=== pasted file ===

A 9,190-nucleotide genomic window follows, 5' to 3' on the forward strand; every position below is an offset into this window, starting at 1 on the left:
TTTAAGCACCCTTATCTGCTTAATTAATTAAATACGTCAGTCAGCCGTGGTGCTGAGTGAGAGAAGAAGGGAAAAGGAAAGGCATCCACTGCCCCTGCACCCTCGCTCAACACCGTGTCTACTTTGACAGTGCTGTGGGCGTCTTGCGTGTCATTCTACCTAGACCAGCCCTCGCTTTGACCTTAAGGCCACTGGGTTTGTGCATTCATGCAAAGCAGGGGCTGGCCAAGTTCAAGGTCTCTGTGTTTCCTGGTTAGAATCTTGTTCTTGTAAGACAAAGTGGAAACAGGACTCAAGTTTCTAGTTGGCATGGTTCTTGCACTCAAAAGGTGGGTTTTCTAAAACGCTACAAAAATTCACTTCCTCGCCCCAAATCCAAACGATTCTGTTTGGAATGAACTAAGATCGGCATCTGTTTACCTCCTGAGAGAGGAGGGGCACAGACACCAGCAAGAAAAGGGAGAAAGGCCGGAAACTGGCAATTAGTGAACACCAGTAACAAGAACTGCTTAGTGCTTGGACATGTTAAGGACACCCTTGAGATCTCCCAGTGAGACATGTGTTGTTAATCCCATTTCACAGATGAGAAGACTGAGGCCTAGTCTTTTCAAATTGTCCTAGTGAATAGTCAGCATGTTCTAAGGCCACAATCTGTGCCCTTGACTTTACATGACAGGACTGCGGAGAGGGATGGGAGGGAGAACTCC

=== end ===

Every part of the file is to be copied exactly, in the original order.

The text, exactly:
A 9,190-nucleotide genomic window follows, 5' to 3' on the forward strand; every position below is an offset into this window, starting at 1 on the left:
TTTAAGCACCCTTATCTGCTTAATTAATTAAATACGTCAGTCAGCCGTGGTGCTGAGTGAGAGAAGAAGGGAAAAGGAAAGGCATCCACTGCCCCTGCACCCTCGCTCAACACCGTGTCTACTTTGACAGTGCTGTGGGCGTCTTGCGTGTCATTCTACCTAGACCAGCCCTCGCTTTGACCTTAAGGCCACTGGGTTTGTGCATTCATGCAAAGCAGGGGCTGGCCAAGTTCAAGGTCTCTGTGTTTCCTGGTTAGAATCTTGTTCTTGTAAGACAAAGTGGAAACAGGACTCAAGTTTCTAGTTGGCATGGTTCTTGCACTCAAAAGGTGGGTTTTCTAAAACGCTACAAAAATTCACTTCCTCGCCCCAAATCCAAACGATTCTGTTTGGAATGAACTAAGATCGGCATCTGTTTACCTCCTGAGAGAGGAGGGGCACAGACACCAGCAAGAAAAGGGAGAAAGGCCGGAAACTGGCAATTAGTGAACACCAGTAACAAGAACTGCTTAGTGCTTGGACATGTTAAGGACACCCTTGAGATCTCCCAGTGAGACATGTGTTGTTAATCCCATTTCACAGATGAGAAGACTGAGGCCTAGTCTTTTCAAATTGTCCTAGTGAATAGTCAGCATGTTCTAAGGCCACAATCTGTGCCCTTGACTTTACATGACAGGACTGCGGAGAGGGATGGGAGGGAGAACTCC